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COVID For Parents

The Rising Demand for Nannies During the Pandemic

When the COVID-19 pandemic hit in early 2020, parents had to scramble to find childcare as daycares, preschools, and elementary schools closed their doors. As a result, the demand for Nannies increased drastically. At the same time, families with existing Nannies extended their contracts in order to secure long term childcare, which in turn, slowed down the usual Nanny turnover rate, making available Nannies even more scarce. These factors are how the Nanny labour shortage began, so what’s been keeping it going over a year and a half later? Where are all the Nannies and what does the labour shortage mean for your family?

There are a number of reasons why families are still struggling to find a Nanny to care for their little ones. A few that we’ve encountered here at The Nanny Solution are: 

  • Many families acted quickly and either hired a Nanny at the onset of the pandemic or retained their existing Nanny. This took many professional childcare providers off the market early on.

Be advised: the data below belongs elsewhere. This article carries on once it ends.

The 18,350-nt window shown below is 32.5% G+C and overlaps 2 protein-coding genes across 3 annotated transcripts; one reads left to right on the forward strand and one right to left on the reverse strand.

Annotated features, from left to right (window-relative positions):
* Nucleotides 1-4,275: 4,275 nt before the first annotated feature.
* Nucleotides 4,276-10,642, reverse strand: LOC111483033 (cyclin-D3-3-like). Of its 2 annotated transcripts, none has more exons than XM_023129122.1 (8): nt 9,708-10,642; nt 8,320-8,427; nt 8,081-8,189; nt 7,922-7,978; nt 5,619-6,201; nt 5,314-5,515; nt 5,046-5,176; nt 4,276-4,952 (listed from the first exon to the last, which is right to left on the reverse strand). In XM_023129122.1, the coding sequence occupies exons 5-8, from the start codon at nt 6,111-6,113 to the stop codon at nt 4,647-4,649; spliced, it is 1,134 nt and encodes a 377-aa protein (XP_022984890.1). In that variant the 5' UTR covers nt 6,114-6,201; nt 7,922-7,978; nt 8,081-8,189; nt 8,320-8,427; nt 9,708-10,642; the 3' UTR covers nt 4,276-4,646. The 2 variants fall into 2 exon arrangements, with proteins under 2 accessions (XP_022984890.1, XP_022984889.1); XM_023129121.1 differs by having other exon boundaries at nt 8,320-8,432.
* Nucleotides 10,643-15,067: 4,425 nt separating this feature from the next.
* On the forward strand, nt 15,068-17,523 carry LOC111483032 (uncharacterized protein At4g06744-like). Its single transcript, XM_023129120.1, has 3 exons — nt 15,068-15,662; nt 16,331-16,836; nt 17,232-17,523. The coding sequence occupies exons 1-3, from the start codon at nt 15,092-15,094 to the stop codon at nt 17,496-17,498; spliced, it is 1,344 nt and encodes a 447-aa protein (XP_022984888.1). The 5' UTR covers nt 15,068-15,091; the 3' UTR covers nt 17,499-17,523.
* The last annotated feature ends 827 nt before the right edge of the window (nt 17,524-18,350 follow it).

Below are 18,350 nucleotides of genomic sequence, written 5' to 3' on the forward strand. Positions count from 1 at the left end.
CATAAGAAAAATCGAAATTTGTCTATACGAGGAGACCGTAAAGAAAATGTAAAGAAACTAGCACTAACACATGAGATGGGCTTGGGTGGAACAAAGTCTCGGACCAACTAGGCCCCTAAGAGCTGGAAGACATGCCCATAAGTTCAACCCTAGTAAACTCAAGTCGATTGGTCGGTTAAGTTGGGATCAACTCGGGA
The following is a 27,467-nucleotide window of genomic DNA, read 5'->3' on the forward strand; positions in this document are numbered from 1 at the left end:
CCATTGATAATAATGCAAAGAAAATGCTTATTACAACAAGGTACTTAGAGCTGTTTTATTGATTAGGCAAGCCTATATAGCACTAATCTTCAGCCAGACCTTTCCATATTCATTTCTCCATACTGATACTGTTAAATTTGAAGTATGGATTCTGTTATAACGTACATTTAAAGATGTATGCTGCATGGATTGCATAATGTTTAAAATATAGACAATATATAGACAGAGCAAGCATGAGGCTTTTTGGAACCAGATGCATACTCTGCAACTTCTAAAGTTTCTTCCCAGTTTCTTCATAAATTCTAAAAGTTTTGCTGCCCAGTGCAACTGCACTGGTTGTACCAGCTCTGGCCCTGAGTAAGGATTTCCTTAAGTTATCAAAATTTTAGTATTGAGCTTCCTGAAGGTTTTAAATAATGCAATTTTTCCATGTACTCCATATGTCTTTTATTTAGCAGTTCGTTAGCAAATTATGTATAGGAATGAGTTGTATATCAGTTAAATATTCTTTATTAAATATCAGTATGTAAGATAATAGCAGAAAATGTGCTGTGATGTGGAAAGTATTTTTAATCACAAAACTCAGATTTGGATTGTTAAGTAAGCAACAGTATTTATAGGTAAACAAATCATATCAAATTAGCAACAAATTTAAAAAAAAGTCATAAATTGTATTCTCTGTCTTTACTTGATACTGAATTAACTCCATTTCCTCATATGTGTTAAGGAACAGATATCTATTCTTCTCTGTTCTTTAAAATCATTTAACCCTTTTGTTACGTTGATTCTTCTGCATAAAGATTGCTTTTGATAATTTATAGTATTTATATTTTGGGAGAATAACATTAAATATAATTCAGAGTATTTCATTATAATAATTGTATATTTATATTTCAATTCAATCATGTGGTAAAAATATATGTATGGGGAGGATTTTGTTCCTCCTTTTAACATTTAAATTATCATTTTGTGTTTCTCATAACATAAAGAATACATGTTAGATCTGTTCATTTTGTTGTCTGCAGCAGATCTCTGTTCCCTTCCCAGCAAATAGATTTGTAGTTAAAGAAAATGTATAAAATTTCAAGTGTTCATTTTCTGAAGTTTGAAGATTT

• Some former Nannies have made the decision to transition out of working in childcare during the pandemic, out of concern for both their own health and safety and their loved ones’. 
  • There are currently fewer Nannies available to work, as many of the Nannies in Canada are/were only here on two-year work visas. 
  • The majority of families only want to hire a Nanny that has been fully vaccinated, and unfortunately, not all Nannies are vaccinated. 

The demand for qualified, professional, fully-vaccinated Nannies is exceptionally high, while the supply is lower than ever. So, what does that mean for your Nanny search?

  • Expect to pay a higher wage. Nanny wages have soared as a result of the pandemic labour shortage, and we are seeing rates of $25 to $40 per hour across Canada.
  • Nannies may require medical benefits and/or additional paid sick days in their contracts. You can also expect to see a COVID-19 clause in the contract.
  • Nannies’ roles have changed over the past couple of years, as parents have transitioned to working from home and many children are attending school from home as well. These changes require increased communication, flexibility, and boundaries, as well as appropriate compensation. 

All that being said, if you’re just beginning your Nanny search, or if you’re coming to the end of your contract and trying to decide whether to hire a new Nanny or not, don’t get discouraged! There are still wonderful Nannies out there who are looking for work. It may take a little extra patience to find the right one for your family, but the peace of mind that comes with having safe, reliable, professional childcare is well worth it! 

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COVID For Parents

It’s Time to Check In with the Nanny